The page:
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Petrarchism at WorkContextual Economies in the Age of Shakespeare$
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William J. Kennedy

Print publication date: 2016

Print ISBN-13: 9781501700019

Published to Cornell Scholarship Online: August 2016

DOI: 10.7591/cornell/9781501700019.001.0001

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Owning Up to Furor

Owning Up to Furor

The “Poets’ War” and Its Aftermath in Sonnets 100–126

Chapter:
(p.264) Chapter 3 Owning Up to Furor
Source:
Petrarchism at Work
Author(s):

William J. Kennedy

Publisher:
Cornell University Press
DOI:10.7591/cornell/9781501700019.003.0012

This chapter explores the influences of the so-called “poets’ war” in the Sonnets 100–126. Most of these poems belonged to a period when Shakespeare faced competition posed by a new generation of classically educated poets and playwrights. Ben Jonson’s revival of Horatian literary precepts spurred John Marston, George Chapman, and Thomas Dekker to respond sometimes rancorously to his imperious tenets. For much of 1599–1601 these poet-playwrights clamored for attention by satirizing one another. The effects of their rivalry bore an imprint upon late Elizabethan and early Jacobean poetry and drama. For the most part, Shakespeare remained an outside observer of the squabble, though eventually the warring parties would reconcile and Shakespeare would end up collaborating with its major participants.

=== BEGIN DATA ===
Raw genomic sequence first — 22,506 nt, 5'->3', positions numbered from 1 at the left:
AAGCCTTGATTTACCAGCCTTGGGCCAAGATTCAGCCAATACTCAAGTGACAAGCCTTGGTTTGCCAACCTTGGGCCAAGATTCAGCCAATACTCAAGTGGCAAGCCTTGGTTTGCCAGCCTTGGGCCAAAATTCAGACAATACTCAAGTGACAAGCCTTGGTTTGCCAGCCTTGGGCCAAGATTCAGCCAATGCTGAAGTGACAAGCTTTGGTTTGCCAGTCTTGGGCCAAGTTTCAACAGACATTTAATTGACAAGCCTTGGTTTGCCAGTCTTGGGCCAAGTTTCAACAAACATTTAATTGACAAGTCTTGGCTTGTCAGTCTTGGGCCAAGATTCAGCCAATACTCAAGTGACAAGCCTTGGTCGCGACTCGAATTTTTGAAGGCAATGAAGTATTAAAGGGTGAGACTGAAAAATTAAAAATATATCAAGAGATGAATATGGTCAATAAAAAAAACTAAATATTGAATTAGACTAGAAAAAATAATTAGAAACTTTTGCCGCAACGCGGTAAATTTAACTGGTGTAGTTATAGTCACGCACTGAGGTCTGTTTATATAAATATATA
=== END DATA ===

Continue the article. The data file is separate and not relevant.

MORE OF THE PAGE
Keywords:   poets’ war, William Shakespeare, Ben Jonson, John Marston, George Chapman, Thomas Dekker, satire, late Elizabethan poetry, early Jacobean poetry, Shakespeare’s Sonnets

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